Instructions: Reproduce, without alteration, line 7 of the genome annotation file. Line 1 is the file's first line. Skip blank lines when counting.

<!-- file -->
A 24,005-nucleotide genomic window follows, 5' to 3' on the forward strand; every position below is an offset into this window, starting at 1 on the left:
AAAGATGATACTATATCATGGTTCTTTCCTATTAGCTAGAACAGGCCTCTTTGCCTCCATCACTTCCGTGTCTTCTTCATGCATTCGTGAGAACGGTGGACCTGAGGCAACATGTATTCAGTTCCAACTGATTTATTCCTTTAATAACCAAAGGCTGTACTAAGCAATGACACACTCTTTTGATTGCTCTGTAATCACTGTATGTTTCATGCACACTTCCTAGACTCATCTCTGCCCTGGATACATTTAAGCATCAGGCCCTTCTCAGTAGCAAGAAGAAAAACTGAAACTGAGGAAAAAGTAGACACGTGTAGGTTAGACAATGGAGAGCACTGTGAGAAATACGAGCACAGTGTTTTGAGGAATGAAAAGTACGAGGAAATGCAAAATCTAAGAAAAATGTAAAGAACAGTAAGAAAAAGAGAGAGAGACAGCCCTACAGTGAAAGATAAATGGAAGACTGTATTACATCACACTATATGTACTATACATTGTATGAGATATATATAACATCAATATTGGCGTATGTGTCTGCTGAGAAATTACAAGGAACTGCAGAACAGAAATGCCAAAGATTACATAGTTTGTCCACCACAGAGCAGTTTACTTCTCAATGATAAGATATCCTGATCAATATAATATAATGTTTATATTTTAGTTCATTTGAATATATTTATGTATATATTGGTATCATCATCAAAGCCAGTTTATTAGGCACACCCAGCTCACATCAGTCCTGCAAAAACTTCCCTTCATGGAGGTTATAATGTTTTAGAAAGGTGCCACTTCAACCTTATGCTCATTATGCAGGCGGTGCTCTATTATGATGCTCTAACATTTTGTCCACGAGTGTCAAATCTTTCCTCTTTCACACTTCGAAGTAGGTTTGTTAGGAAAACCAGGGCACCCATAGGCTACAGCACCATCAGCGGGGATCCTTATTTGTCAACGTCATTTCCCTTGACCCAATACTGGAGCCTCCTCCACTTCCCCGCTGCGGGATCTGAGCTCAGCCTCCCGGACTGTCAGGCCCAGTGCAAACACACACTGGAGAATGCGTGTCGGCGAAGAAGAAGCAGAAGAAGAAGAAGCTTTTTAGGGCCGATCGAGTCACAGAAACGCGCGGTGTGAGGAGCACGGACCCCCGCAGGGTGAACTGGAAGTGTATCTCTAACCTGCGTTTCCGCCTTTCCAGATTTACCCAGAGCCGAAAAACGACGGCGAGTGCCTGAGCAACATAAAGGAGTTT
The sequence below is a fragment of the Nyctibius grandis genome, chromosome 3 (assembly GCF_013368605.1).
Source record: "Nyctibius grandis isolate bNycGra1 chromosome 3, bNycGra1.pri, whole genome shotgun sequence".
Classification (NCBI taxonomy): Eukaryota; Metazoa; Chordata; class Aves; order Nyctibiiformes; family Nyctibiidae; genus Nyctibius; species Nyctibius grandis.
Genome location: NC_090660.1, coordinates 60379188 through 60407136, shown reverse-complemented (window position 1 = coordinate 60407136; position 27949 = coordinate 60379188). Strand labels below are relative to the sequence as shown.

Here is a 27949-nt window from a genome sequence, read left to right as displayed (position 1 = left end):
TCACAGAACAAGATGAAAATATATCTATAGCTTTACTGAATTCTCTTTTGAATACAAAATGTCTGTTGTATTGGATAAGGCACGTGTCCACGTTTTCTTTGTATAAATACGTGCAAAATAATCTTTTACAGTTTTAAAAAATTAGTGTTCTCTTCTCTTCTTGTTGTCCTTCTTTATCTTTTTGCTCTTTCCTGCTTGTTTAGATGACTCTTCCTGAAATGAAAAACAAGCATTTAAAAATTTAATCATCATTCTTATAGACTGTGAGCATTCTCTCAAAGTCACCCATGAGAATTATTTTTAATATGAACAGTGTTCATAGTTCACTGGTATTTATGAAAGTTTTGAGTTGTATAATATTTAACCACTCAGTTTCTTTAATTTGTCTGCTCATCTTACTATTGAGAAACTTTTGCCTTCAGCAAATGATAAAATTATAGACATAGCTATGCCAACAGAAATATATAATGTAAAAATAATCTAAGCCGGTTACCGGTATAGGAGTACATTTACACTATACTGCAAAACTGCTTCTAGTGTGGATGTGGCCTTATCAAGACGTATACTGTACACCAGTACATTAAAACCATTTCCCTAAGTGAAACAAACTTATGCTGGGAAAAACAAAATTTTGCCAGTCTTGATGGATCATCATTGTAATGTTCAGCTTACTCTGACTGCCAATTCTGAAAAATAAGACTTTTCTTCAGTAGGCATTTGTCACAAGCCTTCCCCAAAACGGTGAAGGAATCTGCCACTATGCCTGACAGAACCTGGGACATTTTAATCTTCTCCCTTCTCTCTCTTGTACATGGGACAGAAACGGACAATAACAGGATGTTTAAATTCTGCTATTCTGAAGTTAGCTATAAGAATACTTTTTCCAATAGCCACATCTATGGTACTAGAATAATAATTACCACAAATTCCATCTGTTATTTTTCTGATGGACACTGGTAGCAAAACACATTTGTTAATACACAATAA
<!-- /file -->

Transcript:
Here is a 27949-nt window from a genome sequence, read left to right as displayed (position 1 = left end):